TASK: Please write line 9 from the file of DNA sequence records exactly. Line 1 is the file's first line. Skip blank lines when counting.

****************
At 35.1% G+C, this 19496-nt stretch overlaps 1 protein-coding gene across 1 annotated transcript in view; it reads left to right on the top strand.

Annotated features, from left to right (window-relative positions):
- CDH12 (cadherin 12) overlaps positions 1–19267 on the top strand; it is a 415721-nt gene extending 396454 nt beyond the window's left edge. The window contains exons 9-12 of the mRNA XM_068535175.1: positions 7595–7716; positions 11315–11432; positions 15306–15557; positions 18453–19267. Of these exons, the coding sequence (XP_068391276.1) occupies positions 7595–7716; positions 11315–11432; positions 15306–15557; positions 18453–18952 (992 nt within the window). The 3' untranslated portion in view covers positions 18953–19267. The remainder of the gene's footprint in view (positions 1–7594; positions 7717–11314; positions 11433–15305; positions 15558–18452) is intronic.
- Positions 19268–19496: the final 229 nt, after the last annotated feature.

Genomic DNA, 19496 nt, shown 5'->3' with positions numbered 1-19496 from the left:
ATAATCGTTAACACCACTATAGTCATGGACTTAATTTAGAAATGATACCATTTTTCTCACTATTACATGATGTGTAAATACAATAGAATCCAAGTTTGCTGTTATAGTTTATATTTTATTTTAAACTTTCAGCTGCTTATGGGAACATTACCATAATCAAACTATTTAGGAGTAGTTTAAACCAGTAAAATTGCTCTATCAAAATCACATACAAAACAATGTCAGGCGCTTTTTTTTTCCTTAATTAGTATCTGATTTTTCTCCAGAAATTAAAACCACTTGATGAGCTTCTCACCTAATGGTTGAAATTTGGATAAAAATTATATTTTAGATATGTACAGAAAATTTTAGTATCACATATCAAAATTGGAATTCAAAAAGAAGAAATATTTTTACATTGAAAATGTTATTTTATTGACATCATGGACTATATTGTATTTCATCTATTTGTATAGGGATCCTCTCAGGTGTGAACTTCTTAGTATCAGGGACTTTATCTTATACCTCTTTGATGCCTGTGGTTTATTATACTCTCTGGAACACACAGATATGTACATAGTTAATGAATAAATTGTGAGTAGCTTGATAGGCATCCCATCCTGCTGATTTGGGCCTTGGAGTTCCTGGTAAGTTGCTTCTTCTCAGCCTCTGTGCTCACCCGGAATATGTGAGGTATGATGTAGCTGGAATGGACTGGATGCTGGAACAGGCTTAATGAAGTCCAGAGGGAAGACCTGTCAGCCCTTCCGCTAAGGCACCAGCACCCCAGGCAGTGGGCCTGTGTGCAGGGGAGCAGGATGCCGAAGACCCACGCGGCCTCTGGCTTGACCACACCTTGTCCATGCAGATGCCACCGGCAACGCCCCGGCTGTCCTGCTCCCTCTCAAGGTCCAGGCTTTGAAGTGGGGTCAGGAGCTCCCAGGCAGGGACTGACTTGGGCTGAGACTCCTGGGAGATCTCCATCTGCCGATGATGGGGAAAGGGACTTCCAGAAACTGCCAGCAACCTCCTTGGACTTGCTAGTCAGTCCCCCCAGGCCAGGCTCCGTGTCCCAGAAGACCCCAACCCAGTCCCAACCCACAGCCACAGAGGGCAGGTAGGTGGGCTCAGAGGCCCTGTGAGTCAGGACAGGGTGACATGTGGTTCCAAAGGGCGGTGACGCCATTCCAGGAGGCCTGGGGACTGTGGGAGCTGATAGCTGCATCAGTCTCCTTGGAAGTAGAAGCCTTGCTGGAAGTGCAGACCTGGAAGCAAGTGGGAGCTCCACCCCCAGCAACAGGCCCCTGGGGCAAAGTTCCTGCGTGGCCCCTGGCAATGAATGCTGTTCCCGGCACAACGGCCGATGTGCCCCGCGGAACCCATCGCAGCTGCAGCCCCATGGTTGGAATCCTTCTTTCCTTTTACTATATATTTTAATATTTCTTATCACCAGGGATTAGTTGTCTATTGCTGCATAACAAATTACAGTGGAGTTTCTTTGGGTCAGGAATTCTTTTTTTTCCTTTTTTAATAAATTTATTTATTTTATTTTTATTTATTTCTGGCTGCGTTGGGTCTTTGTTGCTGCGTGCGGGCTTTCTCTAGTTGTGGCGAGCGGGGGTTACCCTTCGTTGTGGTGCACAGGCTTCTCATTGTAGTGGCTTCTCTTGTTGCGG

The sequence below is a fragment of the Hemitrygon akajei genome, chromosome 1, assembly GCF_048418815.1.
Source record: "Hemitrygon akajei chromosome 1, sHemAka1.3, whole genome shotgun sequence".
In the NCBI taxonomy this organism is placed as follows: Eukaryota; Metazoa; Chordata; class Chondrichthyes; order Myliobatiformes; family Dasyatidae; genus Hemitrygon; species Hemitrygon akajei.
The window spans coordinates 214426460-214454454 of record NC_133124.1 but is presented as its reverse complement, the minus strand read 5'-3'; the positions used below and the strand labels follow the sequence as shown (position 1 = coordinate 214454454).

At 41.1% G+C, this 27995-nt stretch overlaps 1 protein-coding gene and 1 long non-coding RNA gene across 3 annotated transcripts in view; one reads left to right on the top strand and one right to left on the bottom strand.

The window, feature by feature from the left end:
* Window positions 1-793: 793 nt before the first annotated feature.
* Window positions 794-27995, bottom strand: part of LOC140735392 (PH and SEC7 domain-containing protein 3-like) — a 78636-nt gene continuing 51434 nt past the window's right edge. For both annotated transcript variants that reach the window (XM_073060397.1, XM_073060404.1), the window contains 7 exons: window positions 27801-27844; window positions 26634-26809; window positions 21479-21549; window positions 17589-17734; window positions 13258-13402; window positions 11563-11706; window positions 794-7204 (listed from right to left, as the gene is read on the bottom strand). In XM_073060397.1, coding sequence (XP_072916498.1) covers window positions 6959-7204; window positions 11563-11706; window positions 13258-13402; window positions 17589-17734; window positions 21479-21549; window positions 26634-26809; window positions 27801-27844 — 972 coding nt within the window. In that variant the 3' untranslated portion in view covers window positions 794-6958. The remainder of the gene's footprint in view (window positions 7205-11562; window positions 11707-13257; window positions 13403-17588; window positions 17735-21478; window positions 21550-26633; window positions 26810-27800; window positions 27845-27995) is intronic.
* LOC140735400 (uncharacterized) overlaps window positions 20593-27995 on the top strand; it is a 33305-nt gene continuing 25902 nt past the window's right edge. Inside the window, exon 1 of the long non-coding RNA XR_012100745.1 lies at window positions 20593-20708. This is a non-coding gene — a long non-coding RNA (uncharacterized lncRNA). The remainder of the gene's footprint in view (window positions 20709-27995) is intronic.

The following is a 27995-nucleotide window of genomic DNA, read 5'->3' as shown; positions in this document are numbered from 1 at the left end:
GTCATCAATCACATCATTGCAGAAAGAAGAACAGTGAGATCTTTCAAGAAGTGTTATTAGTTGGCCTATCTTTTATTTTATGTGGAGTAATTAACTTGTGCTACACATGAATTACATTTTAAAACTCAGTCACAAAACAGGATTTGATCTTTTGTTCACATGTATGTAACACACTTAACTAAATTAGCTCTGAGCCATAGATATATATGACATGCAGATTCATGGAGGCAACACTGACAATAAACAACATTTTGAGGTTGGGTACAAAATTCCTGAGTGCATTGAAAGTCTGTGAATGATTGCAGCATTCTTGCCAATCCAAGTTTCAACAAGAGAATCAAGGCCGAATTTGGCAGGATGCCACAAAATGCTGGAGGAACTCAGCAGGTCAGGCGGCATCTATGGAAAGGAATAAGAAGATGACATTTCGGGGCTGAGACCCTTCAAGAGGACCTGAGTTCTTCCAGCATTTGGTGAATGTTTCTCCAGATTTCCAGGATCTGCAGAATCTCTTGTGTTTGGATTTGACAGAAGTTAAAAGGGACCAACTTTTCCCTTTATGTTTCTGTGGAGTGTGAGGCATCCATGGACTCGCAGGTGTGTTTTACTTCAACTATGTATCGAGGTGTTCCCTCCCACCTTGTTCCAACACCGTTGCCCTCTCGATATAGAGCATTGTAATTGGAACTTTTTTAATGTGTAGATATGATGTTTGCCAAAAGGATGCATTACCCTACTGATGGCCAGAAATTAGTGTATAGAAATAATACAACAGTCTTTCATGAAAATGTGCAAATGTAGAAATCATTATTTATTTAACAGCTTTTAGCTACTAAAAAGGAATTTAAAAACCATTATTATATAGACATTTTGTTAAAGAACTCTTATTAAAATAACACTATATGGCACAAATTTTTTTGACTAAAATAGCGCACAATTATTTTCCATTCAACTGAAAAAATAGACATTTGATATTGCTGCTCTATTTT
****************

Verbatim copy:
In the NCBI taxonomy this organism is placed as follows: Eukaryota; Metazoa; Chordata; class Chondrichthyes; order Myliobatiformes; family Dasyatidae; genus Hemitrygon; species Hemitrygon akajei.